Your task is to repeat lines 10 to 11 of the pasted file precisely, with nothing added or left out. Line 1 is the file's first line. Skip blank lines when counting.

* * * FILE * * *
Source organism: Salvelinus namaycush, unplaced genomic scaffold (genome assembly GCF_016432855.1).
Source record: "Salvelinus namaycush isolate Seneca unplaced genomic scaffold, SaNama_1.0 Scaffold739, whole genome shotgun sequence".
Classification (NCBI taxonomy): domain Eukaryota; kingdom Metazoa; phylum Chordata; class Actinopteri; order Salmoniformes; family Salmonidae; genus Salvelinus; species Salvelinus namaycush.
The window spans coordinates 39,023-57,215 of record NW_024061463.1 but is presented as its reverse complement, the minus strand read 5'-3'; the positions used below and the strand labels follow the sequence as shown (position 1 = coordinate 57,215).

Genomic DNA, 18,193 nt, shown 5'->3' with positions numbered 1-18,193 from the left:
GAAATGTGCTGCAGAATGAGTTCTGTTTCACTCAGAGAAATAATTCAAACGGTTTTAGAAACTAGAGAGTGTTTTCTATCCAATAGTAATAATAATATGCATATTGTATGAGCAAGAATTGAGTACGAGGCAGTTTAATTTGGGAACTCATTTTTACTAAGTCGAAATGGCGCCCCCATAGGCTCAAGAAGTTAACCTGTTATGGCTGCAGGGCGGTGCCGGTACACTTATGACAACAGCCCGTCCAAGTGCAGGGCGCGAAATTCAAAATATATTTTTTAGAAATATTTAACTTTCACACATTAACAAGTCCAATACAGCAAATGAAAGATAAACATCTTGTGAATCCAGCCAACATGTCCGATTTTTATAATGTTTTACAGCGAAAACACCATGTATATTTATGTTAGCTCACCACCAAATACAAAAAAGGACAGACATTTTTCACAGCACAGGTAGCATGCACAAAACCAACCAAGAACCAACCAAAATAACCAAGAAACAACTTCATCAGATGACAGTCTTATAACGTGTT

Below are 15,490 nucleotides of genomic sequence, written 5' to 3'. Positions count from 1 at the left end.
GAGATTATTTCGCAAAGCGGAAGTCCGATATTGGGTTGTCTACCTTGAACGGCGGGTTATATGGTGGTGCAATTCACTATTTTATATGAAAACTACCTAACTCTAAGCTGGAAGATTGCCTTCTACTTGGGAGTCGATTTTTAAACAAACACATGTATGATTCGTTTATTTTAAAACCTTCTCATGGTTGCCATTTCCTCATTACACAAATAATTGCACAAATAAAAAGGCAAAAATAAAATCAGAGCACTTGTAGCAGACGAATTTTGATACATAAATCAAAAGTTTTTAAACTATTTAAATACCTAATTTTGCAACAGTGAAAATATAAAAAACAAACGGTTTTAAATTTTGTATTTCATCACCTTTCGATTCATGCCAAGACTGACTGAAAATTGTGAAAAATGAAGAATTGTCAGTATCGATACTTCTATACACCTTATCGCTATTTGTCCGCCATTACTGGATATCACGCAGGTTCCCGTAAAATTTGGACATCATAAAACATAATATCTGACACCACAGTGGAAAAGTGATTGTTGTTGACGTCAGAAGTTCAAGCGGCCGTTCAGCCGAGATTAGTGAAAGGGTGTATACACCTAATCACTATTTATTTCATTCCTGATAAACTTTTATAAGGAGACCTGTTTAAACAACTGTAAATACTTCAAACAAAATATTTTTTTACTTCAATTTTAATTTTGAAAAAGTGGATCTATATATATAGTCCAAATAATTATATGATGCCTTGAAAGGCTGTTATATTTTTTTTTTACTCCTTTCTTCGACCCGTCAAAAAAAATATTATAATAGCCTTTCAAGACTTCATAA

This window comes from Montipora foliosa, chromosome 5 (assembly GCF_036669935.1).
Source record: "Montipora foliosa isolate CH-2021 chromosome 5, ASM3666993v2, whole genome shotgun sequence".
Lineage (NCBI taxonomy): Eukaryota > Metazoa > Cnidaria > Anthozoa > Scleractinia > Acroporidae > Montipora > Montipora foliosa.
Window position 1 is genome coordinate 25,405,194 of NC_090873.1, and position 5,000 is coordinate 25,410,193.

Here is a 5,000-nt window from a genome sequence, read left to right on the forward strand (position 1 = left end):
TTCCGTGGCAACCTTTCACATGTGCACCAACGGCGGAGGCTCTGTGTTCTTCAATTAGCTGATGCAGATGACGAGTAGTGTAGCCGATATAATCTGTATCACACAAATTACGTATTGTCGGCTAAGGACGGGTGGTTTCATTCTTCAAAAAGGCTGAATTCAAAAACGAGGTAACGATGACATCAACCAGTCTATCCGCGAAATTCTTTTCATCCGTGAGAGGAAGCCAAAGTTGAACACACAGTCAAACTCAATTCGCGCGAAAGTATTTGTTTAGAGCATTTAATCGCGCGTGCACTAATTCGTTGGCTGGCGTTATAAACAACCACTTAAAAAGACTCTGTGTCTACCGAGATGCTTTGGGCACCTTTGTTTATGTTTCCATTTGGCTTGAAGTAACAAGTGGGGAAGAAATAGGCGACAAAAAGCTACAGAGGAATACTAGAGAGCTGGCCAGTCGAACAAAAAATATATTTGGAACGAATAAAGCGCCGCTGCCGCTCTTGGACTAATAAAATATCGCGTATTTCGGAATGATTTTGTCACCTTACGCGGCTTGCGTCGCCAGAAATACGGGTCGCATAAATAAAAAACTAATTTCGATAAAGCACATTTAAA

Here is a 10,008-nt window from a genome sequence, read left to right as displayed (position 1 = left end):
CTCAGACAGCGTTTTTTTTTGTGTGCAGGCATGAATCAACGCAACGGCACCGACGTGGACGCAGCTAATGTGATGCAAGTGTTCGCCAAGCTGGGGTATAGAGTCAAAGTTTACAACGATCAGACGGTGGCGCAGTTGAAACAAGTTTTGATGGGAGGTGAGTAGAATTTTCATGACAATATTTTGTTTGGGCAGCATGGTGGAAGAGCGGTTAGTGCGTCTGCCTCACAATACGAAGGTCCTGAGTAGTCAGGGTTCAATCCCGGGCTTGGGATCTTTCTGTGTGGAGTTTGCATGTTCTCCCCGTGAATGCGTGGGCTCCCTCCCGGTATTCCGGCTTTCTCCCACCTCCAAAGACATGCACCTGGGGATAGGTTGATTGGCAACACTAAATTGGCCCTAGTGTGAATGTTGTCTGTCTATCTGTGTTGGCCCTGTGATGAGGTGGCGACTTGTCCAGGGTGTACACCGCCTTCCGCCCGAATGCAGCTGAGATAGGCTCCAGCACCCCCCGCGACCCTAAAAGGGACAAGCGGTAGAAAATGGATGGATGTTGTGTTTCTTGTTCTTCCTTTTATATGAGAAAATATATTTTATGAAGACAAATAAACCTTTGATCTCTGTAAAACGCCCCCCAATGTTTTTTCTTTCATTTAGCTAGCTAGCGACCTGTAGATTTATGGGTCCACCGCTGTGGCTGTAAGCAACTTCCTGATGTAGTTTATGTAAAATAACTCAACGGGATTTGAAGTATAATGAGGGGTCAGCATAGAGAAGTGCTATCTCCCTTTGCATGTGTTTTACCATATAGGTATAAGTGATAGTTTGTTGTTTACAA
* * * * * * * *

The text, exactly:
Source record: "Montipora foliosa isolate CH-2021 chromosome 5, ASM3666993v2, whole genome shotgun sequence".
Lineage (NCBI taxonomy): Eukaryota > Metazoa > Cnidaria > Anthozoa > Scleractinia > Acroporidae > Montipora > Montipora foliosa.